Schools should punish students for cyberbullying

Bullying and School Liability: What Administrators Should Know Can schools be held legally accountable for student bullying?

Schools should punish students for cyberbullying

Bullying is the repeated behavior verbal or physical that occurs over a period of time in a relationship characterized by an imbalance of power Olweus, Many times, bullying is considered to be physical contact or direct bullying such as tripping someone in the hallway or pushing a peer on the playground; however, bullying also occurs indirectly through subtle, verbal exchanges, intimidations, rumors, and excluding peers from various activities.

Along with direct and indirect bullying, a new phenomenon has developed called cyberbullying. Bullying is divided into three distinct classifications with varying characteristics. Many times, victims of bullying are seen as quiet and withdrawn individuals. According to research, bullies are usually more aggressive, impulsive, and have a more dominant demeanor about themselves.

Should schools be involved in cyberbullying policies? - Faronics

Surprisingly, bullies are typically accepted by their peers and have a positive relationship with peers and teachers Conners-Burrows, et al These children are those students who have been a target of bullying or are still a victim and also bully other students.

Bully-victims are similar to bullies in that they are aggressive and impulsive; however, bully-victims target peers differently than pure bullies as they will typically use more physical aggression during a bullying incident.

Schools should punish students for cyberbullying

Furthermore, bully-victims have few friends and are many times disliked by their peers Conners-Burrows, et.

Negative outcomes are frequently associated with bullying. Although victims may feel the negative outcome, bullies, themselves gain satisfaction from hurting others Diamanduros et. Students on the receiving end of bullying have greater emotional stress and are likely to abuse substances American school the source for school leaders, Victims of bullying may also experience depression, low self-esteem, anxiety, and loneliness.

Another particularly tragic result of bullying has been suicide. The implications of bullying are seen on a daily basis.

Schools should punish students for cyberbullying

In a study by the Kaiser Foundation in conjunction with Nickelodeon TV network and Children Now, children ages were interviewed regarding bullying. Eighty-six percent of these children said that they have been teased or bullied at school http: According to Schoen and Schoengirls are victimized by both genders while boys are typically bullied by other boys.

In January a 15 year-old Massachusetts high school student took her own life due to ongoing harassment and bullying, via traditional bullying and cyberbullying.

Two years prior to this incident and only ten miles away, an 11 year-old boy used an extension cord to end his life as he could no longer withstand the effects of the bullying that occurred throughout his daily life Hampson,paras.

During the spring semester in Marcha young 17 year-old Ohio student committed suicide after years of being taunted and bullied by peersparas.My opinion is that schools should be able to monitor students social account but should only do it when it affects the learning of one or more students and with significant proof of the cyberbullying taking place on the social media.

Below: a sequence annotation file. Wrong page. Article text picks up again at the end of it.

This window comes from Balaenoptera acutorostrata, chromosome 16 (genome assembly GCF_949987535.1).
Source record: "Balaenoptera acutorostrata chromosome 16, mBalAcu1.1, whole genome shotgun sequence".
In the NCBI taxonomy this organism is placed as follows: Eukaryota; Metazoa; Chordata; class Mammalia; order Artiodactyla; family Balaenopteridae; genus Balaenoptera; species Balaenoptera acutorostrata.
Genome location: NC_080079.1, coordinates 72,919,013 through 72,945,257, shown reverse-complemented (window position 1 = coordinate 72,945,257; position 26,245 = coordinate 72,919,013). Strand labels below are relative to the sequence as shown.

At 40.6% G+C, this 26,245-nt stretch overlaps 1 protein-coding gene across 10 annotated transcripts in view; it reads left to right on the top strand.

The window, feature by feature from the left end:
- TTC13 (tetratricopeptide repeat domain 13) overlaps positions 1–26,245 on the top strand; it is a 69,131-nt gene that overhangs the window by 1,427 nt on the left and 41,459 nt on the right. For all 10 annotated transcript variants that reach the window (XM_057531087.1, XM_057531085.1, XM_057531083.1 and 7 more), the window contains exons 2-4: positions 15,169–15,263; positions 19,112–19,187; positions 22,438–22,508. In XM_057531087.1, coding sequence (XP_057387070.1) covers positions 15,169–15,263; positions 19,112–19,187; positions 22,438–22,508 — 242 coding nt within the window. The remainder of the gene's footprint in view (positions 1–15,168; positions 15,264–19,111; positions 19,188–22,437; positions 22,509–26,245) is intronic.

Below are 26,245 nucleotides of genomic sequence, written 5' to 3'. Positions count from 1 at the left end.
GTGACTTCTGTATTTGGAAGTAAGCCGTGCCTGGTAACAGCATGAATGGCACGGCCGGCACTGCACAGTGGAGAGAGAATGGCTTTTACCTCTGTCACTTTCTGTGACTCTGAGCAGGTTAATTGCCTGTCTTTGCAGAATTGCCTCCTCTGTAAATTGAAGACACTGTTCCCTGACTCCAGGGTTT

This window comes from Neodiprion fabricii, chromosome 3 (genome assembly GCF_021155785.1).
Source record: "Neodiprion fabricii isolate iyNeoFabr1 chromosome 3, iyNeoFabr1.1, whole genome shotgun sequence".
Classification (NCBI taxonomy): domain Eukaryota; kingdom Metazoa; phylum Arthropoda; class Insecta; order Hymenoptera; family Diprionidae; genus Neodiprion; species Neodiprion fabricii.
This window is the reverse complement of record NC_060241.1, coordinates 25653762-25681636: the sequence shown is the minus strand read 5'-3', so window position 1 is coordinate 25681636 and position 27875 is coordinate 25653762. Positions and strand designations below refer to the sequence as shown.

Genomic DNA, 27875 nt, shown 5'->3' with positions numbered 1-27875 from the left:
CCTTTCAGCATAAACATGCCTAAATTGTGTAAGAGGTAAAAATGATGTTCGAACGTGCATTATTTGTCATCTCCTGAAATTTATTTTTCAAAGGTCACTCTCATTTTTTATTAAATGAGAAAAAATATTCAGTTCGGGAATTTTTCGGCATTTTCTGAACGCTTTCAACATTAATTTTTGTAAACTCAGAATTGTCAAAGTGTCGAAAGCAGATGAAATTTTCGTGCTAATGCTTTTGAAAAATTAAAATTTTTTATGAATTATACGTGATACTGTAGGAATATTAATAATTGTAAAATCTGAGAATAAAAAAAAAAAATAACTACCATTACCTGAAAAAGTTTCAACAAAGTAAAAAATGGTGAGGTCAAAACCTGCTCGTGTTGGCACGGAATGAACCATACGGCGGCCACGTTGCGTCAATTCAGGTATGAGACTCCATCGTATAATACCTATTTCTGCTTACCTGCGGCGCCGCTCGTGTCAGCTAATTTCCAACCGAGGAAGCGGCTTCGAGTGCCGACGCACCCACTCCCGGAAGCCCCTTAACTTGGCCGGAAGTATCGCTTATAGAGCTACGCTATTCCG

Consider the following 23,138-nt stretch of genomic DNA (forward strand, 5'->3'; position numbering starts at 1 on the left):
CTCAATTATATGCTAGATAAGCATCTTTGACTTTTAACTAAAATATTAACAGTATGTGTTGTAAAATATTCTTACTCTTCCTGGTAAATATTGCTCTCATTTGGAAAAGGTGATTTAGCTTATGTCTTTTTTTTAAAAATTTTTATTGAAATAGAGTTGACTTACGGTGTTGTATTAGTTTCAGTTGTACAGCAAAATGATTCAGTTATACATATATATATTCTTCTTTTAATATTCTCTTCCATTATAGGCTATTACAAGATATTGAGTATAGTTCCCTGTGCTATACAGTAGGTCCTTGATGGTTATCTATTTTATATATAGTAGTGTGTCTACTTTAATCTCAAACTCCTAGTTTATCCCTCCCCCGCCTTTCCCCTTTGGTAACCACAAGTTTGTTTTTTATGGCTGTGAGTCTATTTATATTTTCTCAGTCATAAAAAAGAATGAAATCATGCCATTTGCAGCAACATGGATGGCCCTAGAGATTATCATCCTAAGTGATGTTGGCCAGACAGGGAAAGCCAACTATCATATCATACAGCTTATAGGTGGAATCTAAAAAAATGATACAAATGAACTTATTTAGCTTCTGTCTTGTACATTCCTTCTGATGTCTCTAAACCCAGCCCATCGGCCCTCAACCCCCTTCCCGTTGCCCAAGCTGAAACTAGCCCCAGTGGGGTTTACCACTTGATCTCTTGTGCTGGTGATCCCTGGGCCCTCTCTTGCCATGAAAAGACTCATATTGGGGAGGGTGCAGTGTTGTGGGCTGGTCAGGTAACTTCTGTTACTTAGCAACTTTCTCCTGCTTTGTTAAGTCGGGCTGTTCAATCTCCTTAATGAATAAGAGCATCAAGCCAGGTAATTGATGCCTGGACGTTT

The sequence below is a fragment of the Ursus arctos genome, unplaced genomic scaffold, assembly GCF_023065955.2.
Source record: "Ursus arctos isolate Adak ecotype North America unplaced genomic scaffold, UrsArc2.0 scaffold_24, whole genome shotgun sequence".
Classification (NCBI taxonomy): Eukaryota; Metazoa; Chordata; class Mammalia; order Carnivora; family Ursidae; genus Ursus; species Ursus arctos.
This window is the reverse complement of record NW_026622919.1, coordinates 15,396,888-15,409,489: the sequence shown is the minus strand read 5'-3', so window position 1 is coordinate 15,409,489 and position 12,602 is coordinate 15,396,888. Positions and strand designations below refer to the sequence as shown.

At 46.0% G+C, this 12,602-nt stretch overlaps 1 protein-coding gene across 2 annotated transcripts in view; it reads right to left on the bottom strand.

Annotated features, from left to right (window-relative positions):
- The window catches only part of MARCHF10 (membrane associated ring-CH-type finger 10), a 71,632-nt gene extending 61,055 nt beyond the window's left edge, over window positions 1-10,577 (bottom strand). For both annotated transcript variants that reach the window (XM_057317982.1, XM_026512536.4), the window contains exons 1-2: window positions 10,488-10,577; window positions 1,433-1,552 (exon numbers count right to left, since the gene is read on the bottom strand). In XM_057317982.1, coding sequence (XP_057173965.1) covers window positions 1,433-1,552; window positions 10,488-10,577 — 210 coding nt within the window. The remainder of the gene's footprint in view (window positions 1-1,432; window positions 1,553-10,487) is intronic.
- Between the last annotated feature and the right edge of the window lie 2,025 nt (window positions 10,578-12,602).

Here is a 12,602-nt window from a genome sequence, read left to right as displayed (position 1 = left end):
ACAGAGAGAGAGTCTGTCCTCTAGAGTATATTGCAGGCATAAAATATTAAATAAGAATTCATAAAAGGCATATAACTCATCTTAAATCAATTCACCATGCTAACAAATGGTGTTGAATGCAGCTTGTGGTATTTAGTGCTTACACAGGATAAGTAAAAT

Mothers are more likely than fathers to label actions as cyberbullying. One in five parents believe students who post online rumors about sex should be referred to law enforcement.

Online rumors about cheating on a test are viewed by parents as less serious than online rumors about sex. In the Upfront article 'Should schools punish off-campus cyberbullying?', the Director of Communications and Public Policy, Edwin C. Yohnka, argues why we should not punish off-campus cyberbullying.

Yohnka states in the text, “Educators have the authority to discipline students when they violate school rules on school grounds. Whether resolving such conflicts should be the responsibility of the family, the police or the schools remains an open question, evolving along with definitions of cyberbullying itself.

Nonetheless, administrators who decide they should help their cornered students often face daunting pragmatic and legal constraints.

Schools should have discipline policies or codes of conduct to ensure that the bullying or harassment of students is not tolerated at school. These policies should be made known to students and enforced by teachers to ensure that reports of bullying are investigated and dealt with appropriately.”. The issue of whether schools can punish students for off-campus speech is also somewhat ambiguous. When schools handle reports of off-campus bullying, however, Peter Scheer, executive director of the First Amendment Center, says schools should be careful. Many school administrators and parents feel that one of the best ways to combat this problem is for schools to be able to monitor and punish students for their activity on social media, allowing.

Schools Have the Right to Punish Cyberbullies Cyberbullying, Nancy Willard, director of the Center for Safe and Responsible Internet Use, conducts workshops on.

Louisiana schools threaten to punish students for kneeling during anthem Sep 29, by New York Post School officials in Louisiana are threatening to punish student-athletes with suspensions, “extra running” and removal from sports teams should they choose to kneel during the national anthem, a .

Can a School Respond to Off-Campus Cyberbullying?